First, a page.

Almost thinking counterfactually: children's understanding of close counterfactuals

Research output: Contribution to journalArticle

Authors

Colleges, School and Institutes

Abstract

Saying something "almost happened" indicates that one is considering a close counterfactual world. Previous evidence suggested that children start to consider these close counterfactuals at around 2 years of age (P. L. Harris, 1997), substantially earlier than they pass other tests of counterfactual thinking. However, this success appears to result from false positives. In Experiment 1 (N = 41), 3- and 4-year-olds could identify a character who almost completed an action when the comparison did not complete it. However, in Experiments 1 and 2 (N = 98), children performed poorly when the comparison character completed the action. In Experiment 3 (N = 28), 5- and 6-year-olds consistently passed the task, indicating that they made appropriate counterfactual interpretations of the "almost" statements. This understanding of close counterfactuals proved more difficult than standard counterfactuals.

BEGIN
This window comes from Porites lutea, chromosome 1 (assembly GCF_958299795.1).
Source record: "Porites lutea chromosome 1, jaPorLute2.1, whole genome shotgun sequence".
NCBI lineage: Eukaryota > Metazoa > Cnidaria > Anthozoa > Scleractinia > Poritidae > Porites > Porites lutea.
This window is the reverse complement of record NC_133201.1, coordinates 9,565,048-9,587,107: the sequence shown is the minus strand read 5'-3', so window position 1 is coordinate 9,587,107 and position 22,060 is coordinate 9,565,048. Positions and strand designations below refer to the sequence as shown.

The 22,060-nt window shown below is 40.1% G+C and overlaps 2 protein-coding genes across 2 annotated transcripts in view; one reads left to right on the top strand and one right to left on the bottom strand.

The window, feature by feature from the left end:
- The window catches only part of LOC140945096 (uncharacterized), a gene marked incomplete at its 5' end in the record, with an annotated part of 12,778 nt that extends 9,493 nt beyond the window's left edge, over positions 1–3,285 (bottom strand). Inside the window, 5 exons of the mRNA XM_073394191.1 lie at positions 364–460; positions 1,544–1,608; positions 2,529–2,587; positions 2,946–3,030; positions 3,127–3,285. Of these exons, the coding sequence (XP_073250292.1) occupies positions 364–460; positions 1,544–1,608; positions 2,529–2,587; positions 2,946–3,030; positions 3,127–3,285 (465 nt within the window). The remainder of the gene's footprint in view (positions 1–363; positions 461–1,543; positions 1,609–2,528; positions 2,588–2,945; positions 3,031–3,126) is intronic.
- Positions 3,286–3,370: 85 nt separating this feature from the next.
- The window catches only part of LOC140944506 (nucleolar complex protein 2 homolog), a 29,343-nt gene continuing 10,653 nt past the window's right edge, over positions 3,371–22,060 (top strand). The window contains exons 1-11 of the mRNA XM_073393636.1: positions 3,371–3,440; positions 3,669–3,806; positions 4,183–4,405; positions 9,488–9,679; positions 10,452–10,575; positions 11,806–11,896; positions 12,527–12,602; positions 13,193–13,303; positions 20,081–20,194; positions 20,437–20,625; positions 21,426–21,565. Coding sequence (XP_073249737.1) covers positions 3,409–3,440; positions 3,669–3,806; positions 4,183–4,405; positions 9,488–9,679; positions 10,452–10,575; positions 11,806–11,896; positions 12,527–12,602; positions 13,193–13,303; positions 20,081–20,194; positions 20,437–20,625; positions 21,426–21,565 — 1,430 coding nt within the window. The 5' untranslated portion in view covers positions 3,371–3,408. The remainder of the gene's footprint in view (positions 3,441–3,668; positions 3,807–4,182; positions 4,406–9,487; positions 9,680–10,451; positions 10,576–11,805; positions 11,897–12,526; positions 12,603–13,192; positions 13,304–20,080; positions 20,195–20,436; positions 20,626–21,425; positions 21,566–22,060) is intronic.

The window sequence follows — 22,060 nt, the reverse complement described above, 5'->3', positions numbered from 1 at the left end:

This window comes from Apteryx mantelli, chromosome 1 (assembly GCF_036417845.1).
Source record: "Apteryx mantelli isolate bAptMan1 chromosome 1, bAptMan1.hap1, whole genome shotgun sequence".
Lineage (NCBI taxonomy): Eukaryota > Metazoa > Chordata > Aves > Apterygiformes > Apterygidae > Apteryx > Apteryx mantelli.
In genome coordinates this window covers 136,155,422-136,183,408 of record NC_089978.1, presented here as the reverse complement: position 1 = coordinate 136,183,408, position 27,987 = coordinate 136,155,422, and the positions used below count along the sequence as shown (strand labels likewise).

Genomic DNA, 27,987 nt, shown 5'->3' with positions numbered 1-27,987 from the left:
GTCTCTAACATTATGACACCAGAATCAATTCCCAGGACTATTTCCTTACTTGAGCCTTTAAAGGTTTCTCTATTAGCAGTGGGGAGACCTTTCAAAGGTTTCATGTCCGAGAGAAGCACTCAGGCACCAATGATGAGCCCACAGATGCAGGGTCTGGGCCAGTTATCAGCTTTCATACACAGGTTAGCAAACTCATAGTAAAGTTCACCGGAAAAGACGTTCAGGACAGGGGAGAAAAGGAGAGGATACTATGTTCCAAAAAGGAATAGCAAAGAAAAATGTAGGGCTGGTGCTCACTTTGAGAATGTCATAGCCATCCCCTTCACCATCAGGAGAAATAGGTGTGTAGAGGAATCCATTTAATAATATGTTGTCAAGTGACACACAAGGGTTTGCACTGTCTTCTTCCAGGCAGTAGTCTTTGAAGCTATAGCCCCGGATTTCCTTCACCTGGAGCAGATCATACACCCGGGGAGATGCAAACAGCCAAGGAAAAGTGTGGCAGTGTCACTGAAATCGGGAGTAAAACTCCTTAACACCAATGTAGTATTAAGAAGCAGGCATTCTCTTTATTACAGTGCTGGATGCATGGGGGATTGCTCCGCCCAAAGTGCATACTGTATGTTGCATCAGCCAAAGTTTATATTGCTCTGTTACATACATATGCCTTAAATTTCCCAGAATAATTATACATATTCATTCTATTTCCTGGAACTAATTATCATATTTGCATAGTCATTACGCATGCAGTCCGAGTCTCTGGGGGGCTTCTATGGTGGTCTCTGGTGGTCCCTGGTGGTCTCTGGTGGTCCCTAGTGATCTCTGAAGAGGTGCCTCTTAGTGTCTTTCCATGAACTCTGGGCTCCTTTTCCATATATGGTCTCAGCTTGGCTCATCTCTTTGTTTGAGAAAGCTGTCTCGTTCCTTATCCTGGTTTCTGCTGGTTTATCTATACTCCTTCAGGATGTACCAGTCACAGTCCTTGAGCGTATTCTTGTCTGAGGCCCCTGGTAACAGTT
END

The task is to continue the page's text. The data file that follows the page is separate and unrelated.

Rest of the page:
Details

Original languageEnglish
Pages (from-to)1189-1198
Number of pages10
JournalChild Development
Volume82
Issue number4
Publication statusPublished - 1 Jul 2011